It is a noteworthy fact that from those who have employed hypnotism or hypnotic suggestion for the beneficent purposes I have just named, and for those purposes only, we hear no complaint of the evil effects of that agent.
It will be apparent to the intelligent reader by this time, that the dividing line between the realms of danger and of safety in hypnotism is clearly defined by Truth.
Truth follows along the lines of least resistance in the intellectual realm, as the physical forces of nature do in the material world ; for the universe is the embodiment of truth, and hence every truth is consistent and in harmony with every other. Falsehood, on the other hand, follows the lines of greatest resistance, for it is in harmony with nothing; and it finds its strongest antagonism in that innate love of verity which is inherent in the unperverted human soul.
And so it happens that when therapeutic suggestions are made, they find a ready acceptance; for health is normal and disease is abnormal. The same is true of every suggestion in harmony with, and in promotion of, the well-being of the normal subjects, morally, intellectually, or physically.
The only question, then, which remains for consideration in this immediate connection is whether hypnotic sleep, per se, produces any deleterious effect upon the human system. The obvious answer is that inasmuch as hypnotic sleep, undisturbed by unpleasant hallucinations arising from false suggestions, is identical with natural sleep, it follows that the hypnotized subject is in no more danger of untoward results than is the man who " wraps the drapery of his couch about him and lies down to pleasant dreams." Moreover, the recuperative effects are the same as in natural sleep, though ordinarily greater in degree, for the reason that hypnotic sleep is usually accompanied by therapeutic suggestions.
It is not, therefore, the method of inducing the condition that constitutes the essential difference between natural and hypnotic sleep. That difference is wholly due to the suggestions which accompany it. Hypnotic sleep, unaccompanied by suggestions as to its duration or object, merges into natural sleep so perfectly that the closest observer cannot detect the time when the transition occurs. When it is attended by therapeutic suggestions, or others of a pleasant character and in harmony with truth, the result is always beneficent, for the simple reason that no antagonism is provoked.
A false suggestion, on the other hand, invariably produces a nervous shock of greater or less intensity in proportion to its character, and the consequent amount of resistance it encounters. This occurs on precisely the same principle and for the same reason that a criminal suggestion will produce that result. A criminal suggestion provokes an antagonistic auto-suggestion of an intensity proportioned to the subject's character for moral rectitude. A false suggestion, in like manner, provokes an adverse auto-suggestion of varying intensity proportioned to the subject's education, experience, and inherent love of truth. In either case a shock, of greater or less severity, is produced. The shock may be light, and doubtless is, in many cases, especially in stage exhibitions ; but the effects are cumulative, and when a series of such experiences is long continued there can be but one result, --a shattered nervous organization.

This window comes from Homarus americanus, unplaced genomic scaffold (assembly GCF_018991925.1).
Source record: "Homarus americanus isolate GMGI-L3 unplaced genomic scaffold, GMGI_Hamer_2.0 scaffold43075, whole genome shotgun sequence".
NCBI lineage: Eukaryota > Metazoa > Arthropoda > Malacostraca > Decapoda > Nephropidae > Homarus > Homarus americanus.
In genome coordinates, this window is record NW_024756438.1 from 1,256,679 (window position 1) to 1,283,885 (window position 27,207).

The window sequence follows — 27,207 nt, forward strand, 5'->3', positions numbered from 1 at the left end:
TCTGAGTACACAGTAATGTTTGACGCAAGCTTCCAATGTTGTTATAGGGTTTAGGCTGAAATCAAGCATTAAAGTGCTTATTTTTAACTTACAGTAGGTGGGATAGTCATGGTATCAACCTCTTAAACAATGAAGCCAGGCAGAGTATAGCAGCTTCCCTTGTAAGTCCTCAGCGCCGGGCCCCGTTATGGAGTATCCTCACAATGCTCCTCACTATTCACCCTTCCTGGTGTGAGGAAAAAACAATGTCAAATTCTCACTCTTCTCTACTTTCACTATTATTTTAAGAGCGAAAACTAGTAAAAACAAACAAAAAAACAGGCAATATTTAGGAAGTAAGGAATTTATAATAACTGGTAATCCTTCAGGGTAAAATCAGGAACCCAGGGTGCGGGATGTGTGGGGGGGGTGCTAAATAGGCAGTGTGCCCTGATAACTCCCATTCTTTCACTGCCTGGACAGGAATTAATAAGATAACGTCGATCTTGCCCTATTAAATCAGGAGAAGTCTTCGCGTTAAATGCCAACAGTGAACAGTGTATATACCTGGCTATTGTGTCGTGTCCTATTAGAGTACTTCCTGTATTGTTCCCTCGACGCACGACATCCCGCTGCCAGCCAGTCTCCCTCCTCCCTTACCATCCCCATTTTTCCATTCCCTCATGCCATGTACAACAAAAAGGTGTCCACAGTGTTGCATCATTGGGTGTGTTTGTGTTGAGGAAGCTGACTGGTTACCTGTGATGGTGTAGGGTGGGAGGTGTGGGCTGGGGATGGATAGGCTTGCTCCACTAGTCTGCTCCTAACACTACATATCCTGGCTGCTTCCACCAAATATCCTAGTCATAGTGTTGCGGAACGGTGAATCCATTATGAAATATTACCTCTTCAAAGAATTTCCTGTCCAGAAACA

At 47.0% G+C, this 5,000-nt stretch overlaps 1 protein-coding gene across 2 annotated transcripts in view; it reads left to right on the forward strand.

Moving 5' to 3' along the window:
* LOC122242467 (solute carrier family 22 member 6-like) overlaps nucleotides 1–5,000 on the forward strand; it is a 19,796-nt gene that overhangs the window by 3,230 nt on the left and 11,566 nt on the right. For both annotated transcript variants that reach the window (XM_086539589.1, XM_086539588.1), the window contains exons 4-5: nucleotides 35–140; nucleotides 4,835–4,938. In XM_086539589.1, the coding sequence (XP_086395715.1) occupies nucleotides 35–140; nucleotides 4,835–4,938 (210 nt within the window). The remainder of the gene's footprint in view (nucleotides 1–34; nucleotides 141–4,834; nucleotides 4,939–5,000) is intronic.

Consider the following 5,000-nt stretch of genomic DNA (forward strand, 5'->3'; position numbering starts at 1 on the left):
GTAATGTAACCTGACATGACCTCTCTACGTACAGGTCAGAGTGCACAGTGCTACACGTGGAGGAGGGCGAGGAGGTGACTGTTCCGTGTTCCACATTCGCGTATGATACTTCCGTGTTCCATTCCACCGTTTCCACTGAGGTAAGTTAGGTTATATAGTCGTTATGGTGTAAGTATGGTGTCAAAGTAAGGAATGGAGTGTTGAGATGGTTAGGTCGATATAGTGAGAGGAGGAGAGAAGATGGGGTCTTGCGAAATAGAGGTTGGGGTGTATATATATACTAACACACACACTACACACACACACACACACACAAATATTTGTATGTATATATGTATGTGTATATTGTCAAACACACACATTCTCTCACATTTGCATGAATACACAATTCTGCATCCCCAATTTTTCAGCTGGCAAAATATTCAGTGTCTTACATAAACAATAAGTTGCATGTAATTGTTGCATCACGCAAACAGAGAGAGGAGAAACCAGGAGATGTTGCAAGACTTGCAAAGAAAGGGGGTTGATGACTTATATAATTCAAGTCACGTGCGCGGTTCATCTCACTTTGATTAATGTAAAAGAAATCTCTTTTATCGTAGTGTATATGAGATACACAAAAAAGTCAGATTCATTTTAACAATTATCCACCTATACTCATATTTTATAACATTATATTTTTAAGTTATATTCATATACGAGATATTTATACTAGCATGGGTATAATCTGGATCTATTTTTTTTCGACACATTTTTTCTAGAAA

From the foregoing facts four very important conclusions are inevitable :
1. That the hypnotized subject is not the unresisting automaton that has been pictured by popular imagination ; that, on the contrary, he is hedged about and protected from evil influences in exact proportion to his deserts, and that if crime is ever a possible result of hypnotic suggestion, it is only so with those who, in their normal state, could be more easily influenced to commit a crime than they could in a condition of hypnosis.
2. That all the manifold benefits of hypnotism can be obtained by perfectly normal means, without the necessity of producing an unpleasant hallucination with its consequent shock to the nervous system, by simple adherence to truth when making a suggestion for any beneficent purpose whatever.
3. That the laws of hypnotism constitute no exception to the rule that the forces of nature, when once understood and intelligently utilized, are always promotive of the highest good to mankind.
4. That hypnotism is no exception to the rule that in all the relations of life the boundary lines between the realms of good and evil, between danger and safety, are clearly defined by conscience and truth.